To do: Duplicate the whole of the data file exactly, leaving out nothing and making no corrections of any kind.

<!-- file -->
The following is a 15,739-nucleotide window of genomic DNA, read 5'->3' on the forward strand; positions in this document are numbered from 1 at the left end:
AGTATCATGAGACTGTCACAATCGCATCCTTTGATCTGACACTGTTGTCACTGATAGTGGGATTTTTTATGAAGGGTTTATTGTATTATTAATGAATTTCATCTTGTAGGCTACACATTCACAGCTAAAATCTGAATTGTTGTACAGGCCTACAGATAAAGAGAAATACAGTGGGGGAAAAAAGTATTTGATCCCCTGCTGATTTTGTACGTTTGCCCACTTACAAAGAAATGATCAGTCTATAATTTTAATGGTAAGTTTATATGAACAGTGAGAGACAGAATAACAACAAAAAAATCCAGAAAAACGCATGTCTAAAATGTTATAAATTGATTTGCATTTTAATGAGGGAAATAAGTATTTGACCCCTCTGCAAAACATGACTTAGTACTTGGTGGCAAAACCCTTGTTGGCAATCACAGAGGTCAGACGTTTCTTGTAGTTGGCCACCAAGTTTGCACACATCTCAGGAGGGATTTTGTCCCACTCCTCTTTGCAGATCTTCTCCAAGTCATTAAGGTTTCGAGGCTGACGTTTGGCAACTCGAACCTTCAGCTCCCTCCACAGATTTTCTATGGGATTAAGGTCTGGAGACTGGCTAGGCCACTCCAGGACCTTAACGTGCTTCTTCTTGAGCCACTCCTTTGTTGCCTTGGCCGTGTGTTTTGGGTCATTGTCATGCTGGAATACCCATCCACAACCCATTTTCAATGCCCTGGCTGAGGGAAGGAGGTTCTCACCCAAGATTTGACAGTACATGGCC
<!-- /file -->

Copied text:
The following is a 15,739-nucleotide window of genomic DNA, read 5'->3' on the forward strand; positions in this document are numbered from 1 at the left end:
AGTATCATGAGACTGTCACAATCGCATCCTTTGATCTGACACTGTTGTCACTGATAGTGGGATTTTTTATGAAGGGTTTATTGTATTATTAATGAATTTCATCTTGTAGGCTACACATTCACAGCTAAAATCTGAATTGTTGTACAGGCCTACAGATAAAGAGAAATACAGTGGGGGAAAAAAGTATTTGATCCCCTGCTGATTTTGTACGTTTGCCCACTTACAAAGAAATGATCAGTCTATAATTTTAATGGTAAGTTTATATGAACAGTGAGAGACAGAATAACAACAAAAAAATCCAGAAAAACGCATGTCTAAAATGTTATAAATTGATTTGCATTTTAATGAGGGAAATAAGTATTTGACCCCTCTGCAAAACATGACTTAGTACTTGGTGGCAAAACCCTTGTTGGCAATCACAGAGGTCAGACGTTTCTTGTAGTTGGCCACCAAGTTTGCACACATCTCAGGAGGGATTTTGTCCCACTCCTCTTTGCAGATCTTCTCCAAGTCATTAAGGTTTCGAGGCTGACGTTTGGCAACTCGAACCTTCAGCTCCCTCCACAGATTTTCTATGGGATTAAGGTCTGGAGACTGGCTAGGCCACTCCAGGACCTTAACGTGCTTCTTCTTGAGCCACTCCTTTGTTGCCTTGGCCGTGTGTTTTGGGTCATTGTCATGCTGGAATACCCATCCACAACCCATTTTCAATGCCCTGGCTGAGGGAAGGAGGTTCTCACCCAAGATTTGACAGTACATGGCC